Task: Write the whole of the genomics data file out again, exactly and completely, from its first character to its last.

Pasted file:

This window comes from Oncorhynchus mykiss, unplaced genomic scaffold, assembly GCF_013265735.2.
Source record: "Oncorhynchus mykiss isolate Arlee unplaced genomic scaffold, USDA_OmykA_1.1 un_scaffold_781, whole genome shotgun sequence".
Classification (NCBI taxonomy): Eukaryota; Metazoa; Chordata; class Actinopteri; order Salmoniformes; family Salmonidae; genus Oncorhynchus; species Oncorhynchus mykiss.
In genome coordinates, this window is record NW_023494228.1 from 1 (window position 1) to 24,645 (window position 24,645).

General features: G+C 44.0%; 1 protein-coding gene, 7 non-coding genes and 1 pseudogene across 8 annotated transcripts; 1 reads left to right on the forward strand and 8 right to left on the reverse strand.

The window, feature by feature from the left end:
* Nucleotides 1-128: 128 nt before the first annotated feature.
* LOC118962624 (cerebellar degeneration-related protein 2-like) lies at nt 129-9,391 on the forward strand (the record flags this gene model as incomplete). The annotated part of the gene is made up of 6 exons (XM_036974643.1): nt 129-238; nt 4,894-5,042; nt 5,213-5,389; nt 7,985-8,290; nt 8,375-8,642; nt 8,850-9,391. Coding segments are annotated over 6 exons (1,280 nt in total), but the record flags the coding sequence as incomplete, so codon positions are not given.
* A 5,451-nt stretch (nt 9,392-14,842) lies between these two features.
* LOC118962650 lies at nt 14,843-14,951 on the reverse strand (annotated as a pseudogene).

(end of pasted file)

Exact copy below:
This window comes from Oncorhynchus mykiss, unplaced genomic scaffold, assembly GCF_013265735.2.
Source record: "Oncorhynchus mykiss isolate Arlee unplaced genomic scaffold, USDA_OmykA_1.1 un_scaffold_781, whole genome shotgun sequence".
Classification (NCBI taxonomy): Eukaryota; Metazoa; Chordata; class Actinopteri; order Salmoniformes; family Salmonidae; genus Oncorhynchus; species Oncorhynchus mykiss.
In genome coordinates, this window is record NW_023494228.1 from 1 (window position 1) to 24,645 (window position 24,645).

General features: G+C 44.0%; 1 protein-coding gene, 7 non-coding genes and 1 pseudogene across 8 annotated transcripts; 1 reads left to right on the forward strand and 8 right to left on the reverse strand.

The window, feature by feature from the left end:
* Nucleotides 1-128: 128 nt before the first annotated feature.
* LOC118962624 (cerebellar degeneration-related protein 2-like) lies at nt 129-9,391 on the forward strand (the record flags this gene model as incomplete). The annotated part of the gene is made up of 6 exons (XM_036974643.1): nt 129-238; nt 4,894-5,042; nt 5,213-5,389; nt 7,985-8,290; nt 8,375-8,642; nt 8,850-9,391. Coding segments are annotated over 6 exons (1,280 nt in total), but the record flags the coding sequence as incomplete, so codon positions are not given.
* A 5,451-nt stretch (nt 9,392-14,842) lies between these two features.
* LOC118962650 lies at nt 14,843-14,951 on the reverse strand (annotated as a pseudogene).